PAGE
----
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Meet the 2017 SALALM Conference Scholarship Winners: Itza Carbajal

Itza Carbajal

Itza Alejandra Carbajal is the daughter of Honduran parents, a native of New Orleans, and a child of Hurricane Katrina and its aftermath. Her roots begin three generations ago when one of her great grandfathers landed in the port city of New Orleans from France. He then travel by sea to Honduras, a country in Central America. There her paternal grandmother would be born. She would become a school teacher, a mayor, and a mother of four. On the other side of the border in the early 20th century, her maternal grandfather escaped military repressions in El Salvador. He would eventually meet Itza’s maternal grandmother and give birth to eight children including her mother.

Itza by chance came to life in New Orleans and never claimed another place as home until 2005 when Hurricane Katrina struck. She left her city by force and has resided in Texas ever since. Now she lives in Austin, Texas currently pursuing a Master of Science in Information Studies with a focus on archival science and digital records at the University of Texas at Austin School of Information. She obtained a dual-degree Bachelor of Arts in History and English with a concentration on creative writing and legal studies at the University of Texas at San Antonio. During that time, she thought she wanted to be a lawyer then she thought she wanted to write children’s books, but soon realized that she still had to explore some more.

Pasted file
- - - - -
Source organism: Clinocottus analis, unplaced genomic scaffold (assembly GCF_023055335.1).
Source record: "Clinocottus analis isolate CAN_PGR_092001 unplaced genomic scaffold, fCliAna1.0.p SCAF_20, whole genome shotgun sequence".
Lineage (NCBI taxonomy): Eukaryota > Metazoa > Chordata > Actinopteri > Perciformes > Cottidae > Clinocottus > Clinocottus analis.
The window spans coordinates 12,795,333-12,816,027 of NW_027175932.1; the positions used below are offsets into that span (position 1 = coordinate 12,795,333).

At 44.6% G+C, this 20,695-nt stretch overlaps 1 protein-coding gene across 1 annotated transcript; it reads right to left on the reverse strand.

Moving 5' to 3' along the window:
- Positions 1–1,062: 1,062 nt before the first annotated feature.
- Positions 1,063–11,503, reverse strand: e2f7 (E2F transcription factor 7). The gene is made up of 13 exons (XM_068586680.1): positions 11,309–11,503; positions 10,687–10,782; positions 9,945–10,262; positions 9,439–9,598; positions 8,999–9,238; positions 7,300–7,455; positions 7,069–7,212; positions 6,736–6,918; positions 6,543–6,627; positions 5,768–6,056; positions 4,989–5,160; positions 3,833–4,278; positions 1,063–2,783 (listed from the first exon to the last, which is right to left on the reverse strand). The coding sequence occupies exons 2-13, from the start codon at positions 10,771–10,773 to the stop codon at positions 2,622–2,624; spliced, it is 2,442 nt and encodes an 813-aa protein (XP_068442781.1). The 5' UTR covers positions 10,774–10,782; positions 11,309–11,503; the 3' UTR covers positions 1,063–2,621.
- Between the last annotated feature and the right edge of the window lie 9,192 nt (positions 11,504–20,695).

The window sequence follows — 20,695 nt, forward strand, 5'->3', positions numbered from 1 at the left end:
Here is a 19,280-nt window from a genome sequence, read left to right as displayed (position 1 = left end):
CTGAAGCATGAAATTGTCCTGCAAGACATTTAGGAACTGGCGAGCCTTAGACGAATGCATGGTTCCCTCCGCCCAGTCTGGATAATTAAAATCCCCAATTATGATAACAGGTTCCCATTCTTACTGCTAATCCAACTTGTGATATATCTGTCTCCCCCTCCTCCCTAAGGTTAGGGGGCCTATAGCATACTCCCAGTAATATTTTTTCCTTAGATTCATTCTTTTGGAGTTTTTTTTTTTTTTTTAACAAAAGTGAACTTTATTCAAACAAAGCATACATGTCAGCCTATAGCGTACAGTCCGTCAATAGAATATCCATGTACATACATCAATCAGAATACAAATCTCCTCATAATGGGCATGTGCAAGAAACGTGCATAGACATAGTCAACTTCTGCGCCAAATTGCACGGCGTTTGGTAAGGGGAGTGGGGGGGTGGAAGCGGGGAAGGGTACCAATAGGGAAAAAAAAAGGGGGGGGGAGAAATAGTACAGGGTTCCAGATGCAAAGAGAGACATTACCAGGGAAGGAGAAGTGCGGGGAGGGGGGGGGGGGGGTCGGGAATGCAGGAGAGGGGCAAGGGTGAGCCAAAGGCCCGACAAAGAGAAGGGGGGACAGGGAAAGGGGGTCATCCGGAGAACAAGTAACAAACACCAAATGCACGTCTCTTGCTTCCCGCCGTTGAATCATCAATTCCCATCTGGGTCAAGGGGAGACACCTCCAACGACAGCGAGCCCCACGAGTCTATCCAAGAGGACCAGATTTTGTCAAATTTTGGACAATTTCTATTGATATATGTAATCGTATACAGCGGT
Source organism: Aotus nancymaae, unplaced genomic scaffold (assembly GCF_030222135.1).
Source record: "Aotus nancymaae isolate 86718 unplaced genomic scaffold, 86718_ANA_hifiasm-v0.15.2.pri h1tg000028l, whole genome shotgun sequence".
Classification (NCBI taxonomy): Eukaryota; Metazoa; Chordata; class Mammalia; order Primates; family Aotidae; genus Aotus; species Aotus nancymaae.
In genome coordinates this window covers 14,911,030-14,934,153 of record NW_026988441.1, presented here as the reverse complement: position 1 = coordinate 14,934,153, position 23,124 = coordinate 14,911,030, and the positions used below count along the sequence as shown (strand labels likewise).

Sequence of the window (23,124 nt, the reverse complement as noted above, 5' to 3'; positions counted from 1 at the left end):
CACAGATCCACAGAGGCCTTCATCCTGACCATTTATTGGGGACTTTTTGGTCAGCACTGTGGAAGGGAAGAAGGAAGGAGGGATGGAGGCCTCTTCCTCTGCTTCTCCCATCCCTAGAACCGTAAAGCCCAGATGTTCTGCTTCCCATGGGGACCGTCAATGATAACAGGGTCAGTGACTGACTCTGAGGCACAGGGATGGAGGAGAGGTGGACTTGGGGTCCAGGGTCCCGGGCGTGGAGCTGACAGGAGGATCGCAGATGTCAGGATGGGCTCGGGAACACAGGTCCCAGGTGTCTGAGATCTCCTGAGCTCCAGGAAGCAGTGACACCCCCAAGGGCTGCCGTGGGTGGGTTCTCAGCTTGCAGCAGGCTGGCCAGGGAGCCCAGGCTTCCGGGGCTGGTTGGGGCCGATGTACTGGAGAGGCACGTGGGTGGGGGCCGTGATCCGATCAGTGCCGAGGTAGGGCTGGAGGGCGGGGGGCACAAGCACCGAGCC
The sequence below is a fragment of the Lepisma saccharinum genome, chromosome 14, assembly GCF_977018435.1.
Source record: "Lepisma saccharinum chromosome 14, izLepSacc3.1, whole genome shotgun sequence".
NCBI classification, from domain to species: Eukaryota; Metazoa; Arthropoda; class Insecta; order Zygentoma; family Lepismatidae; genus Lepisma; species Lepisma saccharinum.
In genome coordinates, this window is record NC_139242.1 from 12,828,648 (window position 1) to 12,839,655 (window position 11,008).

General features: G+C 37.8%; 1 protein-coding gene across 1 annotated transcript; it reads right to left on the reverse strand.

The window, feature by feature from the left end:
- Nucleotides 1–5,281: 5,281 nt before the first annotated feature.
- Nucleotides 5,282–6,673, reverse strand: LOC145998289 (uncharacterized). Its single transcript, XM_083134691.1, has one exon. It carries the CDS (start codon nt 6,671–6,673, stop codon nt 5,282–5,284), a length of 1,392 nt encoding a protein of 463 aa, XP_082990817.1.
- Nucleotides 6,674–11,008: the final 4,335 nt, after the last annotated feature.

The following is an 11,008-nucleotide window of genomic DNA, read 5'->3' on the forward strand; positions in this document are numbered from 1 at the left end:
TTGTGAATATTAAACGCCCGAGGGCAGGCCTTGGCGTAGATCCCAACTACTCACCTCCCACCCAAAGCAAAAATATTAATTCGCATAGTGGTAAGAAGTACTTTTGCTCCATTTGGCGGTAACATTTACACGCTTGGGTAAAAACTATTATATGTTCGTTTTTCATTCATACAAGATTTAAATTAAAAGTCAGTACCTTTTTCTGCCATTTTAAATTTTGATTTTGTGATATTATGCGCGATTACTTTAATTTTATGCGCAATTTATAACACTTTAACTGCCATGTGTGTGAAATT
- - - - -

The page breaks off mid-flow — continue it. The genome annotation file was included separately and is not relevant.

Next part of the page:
Today, she finds herself exploring mainly issues related to identity formation, memory and ways of remembering, the hows and whos of the production of history, and the implications of the digital on cultural memory. Her research includes the role of community archives in shaping collective memories, the use of archives as centers of power, archives and memory retrieval, and the use of digital archives as a response to the historic erasure of marginalized peoples.

As a result of these experiences, Itza Carbajal represents many things – a transnational daughter of immigrants, a displaced Hurricane Katrina survivor, a woman of color, a product of neoliberal policies in Latin America, and a child raised in a working class environment.

More at www.itzacarbajal.com

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